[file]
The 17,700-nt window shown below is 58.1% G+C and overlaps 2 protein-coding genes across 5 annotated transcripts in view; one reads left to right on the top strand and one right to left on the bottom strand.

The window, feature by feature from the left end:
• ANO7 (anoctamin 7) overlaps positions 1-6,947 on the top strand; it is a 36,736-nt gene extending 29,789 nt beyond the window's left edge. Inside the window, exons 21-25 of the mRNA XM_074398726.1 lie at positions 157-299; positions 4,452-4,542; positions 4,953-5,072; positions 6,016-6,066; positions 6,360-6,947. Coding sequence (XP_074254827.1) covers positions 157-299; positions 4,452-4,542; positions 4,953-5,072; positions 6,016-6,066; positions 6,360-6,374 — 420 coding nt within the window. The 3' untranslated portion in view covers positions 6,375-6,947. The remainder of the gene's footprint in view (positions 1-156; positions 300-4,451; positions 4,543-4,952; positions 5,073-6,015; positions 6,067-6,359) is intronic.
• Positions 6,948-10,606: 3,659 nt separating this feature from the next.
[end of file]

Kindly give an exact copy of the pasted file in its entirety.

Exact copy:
The 17,700-nt window shown below is 58.1% G+C and overlaps 2 protein-coding genes across 5 annotated transcripts in view; one reads left to right on the top strand and one right to left on the bottom strand.

The window, feature by feature from the left end:
• ANO7 (anoctamin 7) overlaps positions 1-6,947 on the top strand; it is a 36,736-nt gene extending 29,789 nt beyond the window's left edge. Inside the window, exons 21-25 of the mRNA XM_074398726.1 lie at positions 157-299; positions 4,452-4,542; positions 4,953-5,072; positions 6,016-6,066; positions 6,360-6,947. Coding sequence (XP_074254827.1) covers positions 157-299; positions 4,452-4,542; positions 4,953-5,072; positions 6,016-6,066; positions 6,360-6,374 — 420 coding nt within the window. The 3' untranslated portion in view covers positions 6,375-6,947. The remainder of the gene's footprint in view (positions 1-156; positions 300-4,451; positions 4,543-4,952; positions 5,073-6,015; positions 6,067-6,359) is intronic.
• Positions 6,948-10,606: 3,659 nt separating this feature from the next.